Hawaii residents are bracing as Hurricane Lane slowly neared the islands Thursday.
Lane, a Category 4 storm moving northwest at 7 mph with maximum sustained winds of 145 mph, will have its center “move very close to or over the main Hawaiian Islands” Thursday through Friday, the National Weather Service said Wednesday night local time.
Oahu island, which includes the capital Honolulu and most of the state’s population, is under a hurricane warning, along with Maui County and Hawaii County. A hurricane watch is in effect for Kauai County.
The National Weather Service in Honolulu reported rainfall on the Big Island already reaching 8 inches in 12 hours late Wednesday.
Lane is expected to remain a hurricane “as it approaches the islands,” according to the agency. Hurricane-force winds will extend up to 40 miles out from the storm’s center; tropical-storm-force winds will extend up to 140 miles.
“We still are expecting wind, rain, flooding effects that would affect statewide. We want to assure you that federal state and county emergency responders are working in coordination to keep the community safe,” Hawaii Gov. David Ige said Wednesday.
State officials opened shelters on Wednesday with more opening on Thursday, The Associated Press reported.
Hawaii has had warnings about hurricanes before, though the last storm with significant damage was Hurricane Iniki in 1992. Officials are concerned that people have been complacent about preparations.
Davelle Finau of Oahu says she’s not too concerned about the storm.
“Filling up [the] tank and stuff. Where you going to go with a full tank of gas? It’s a small island. You’re just going to go up the mountain and come right back down,” Finau told NPR’s Adrian Florido.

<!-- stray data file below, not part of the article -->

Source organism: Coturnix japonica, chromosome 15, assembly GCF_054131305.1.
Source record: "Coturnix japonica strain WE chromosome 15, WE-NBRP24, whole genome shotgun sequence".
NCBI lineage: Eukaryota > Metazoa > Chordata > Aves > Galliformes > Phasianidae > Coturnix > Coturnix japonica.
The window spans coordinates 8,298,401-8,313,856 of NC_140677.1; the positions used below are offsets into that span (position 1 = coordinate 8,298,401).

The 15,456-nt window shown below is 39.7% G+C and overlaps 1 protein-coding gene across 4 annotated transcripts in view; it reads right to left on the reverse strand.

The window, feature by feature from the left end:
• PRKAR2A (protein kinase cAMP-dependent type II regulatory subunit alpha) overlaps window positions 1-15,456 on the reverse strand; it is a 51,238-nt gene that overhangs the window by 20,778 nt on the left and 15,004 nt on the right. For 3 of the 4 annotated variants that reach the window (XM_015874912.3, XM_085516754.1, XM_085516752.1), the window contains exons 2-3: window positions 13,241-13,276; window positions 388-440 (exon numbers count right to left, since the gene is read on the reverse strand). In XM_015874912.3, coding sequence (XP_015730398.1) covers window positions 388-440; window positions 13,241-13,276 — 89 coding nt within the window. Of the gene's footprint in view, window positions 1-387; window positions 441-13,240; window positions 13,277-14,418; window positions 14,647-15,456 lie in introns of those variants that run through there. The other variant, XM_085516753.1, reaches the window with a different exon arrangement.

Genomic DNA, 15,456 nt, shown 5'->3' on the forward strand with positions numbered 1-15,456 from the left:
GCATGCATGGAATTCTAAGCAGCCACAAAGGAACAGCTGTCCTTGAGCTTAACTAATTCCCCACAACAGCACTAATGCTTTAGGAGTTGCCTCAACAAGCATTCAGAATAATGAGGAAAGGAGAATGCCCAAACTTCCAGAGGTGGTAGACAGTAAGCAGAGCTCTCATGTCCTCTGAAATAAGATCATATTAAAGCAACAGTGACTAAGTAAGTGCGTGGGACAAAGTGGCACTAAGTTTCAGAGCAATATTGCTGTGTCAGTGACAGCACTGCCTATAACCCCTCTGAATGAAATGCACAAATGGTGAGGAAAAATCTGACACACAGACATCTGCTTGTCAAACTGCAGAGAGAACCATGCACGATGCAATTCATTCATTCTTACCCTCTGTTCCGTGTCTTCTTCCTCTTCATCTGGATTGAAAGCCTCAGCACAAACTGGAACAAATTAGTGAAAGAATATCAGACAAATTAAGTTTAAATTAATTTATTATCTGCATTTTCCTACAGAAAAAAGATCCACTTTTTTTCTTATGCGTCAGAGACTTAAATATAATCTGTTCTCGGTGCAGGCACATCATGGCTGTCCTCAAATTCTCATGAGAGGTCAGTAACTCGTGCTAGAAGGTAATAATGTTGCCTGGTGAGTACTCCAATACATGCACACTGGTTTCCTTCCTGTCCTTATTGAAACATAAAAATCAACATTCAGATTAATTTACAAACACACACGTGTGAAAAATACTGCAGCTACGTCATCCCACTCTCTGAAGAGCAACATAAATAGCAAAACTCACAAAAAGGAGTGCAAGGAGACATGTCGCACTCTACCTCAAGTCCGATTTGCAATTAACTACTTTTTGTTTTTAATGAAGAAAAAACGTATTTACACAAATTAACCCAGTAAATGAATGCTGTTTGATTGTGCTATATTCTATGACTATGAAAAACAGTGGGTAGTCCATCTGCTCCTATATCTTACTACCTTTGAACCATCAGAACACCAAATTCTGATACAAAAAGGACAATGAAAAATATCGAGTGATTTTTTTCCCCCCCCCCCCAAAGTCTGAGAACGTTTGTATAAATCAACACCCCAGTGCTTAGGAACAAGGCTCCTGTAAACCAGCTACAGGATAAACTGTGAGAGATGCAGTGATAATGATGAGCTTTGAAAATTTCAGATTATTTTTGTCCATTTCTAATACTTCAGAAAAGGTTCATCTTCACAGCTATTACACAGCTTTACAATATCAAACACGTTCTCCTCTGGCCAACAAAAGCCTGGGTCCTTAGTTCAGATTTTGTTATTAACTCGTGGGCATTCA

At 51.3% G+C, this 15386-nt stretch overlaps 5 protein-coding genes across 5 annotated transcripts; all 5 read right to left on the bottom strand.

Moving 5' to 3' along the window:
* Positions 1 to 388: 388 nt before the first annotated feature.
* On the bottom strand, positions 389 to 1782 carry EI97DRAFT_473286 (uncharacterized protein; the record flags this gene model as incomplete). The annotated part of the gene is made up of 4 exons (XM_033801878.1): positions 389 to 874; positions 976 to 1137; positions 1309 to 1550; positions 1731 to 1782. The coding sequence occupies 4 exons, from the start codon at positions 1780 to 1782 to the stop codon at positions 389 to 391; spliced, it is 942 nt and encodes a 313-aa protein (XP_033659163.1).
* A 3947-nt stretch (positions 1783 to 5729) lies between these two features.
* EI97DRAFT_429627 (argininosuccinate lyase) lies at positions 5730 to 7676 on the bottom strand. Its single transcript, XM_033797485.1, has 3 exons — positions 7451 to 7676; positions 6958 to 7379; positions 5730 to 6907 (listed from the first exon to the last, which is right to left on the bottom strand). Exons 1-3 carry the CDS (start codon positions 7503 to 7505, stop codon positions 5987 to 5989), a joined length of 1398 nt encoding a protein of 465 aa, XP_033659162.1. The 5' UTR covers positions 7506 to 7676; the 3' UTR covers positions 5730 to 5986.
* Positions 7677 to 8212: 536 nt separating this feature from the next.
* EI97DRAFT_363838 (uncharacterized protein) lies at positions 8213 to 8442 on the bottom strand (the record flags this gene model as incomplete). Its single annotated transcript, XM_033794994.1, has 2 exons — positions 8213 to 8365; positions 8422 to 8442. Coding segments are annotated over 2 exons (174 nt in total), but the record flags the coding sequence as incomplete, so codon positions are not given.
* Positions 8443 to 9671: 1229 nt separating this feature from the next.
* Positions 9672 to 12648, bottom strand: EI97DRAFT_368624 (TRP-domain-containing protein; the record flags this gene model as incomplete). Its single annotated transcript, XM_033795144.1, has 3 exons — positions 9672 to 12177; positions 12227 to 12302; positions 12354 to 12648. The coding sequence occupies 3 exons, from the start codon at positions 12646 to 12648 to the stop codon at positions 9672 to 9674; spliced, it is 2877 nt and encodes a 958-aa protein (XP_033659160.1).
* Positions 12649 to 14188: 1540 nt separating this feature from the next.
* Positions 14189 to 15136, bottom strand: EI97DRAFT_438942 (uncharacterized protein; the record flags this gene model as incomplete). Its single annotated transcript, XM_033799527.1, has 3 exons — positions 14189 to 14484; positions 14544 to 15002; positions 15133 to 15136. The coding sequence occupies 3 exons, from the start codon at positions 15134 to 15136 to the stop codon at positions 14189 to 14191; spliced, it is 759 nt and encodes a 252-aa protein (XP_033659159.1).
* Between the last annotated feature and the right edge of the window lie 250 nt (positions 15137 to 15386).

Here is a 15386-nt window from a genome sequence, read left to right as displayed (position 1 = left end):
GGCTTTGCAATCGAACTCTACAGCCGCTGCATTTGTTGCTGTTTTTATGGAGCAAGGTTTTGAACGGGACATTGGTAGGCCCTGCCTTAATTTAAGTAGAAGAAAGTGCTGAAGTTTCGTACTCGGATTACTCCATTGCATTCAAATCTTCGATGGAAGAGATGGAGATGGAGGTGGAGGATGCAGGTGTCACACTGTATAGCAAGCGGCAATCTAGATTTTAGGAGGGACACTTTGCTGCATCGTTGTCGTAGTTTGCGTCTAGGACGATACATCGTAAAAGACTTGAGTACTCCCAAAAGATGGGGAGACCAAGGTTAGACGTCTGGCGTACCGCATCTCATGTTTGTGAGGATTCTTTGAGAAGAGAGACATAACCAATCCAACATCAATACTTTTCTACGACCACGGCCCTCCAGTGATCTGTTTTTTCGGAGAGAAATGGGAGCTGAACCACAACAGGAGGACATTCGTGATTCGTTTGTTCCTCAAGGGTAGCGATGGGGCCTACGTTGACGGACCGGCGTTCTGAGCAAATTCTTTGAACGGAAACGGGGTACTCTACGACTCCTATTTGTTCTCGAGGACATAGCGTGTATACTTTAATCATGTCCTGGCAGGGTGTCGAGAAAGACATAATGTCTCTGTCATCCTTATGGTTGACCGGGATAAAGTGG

Even so, many residents are following recommendations to stock two weeks’ worth of supplies. Grocery stores have been packed, and some gas stations have had long lines, Adrian says.
Tropical storm and hurricane conditions will occur over the course of the day Thursday on the Big Island and in Maui County, while Oahu will see those conditions Thursday night into Friday.
Rain is expected to accumulate to 10 to 20 inches and more than 30 inches in certain areas, the NWS said.
The governor’s office said Wednesday that a presidential disaster declaration was approved for the state, which enables the Department of Homeland Security and the Federal Emergency Management Agency (FEMA) to take certain actions.
Park closures in much of the state go into effect Thursday. Public schools and some highways will be closed as well.
The governor said commercial harbors would also close and ordered boats to leave before the storm. “This is because the harbors are our lifeline to essential food and products,” he said on Twitter.
Authorities warned residents on the coasts to be especially cautious — the weather service said large waves and a storm surge would mean water levels 2 to 4 feet above normal tide levels in certain shores facing south and west.
The weather service said some shorelines are likely to face “significant coastal erosion” because of “very large and damaging surf.”
FEMA warned residents on shores to secure their boats and watch for salt damage to windows and doors, among other tips.
You are one of the CPR readers who wants to know what is really going on these days. We can help you keep up - The Lookout is a free, daily email newsletter with news and happenings from all over Colorado. Sign up here and we will see you in the morning!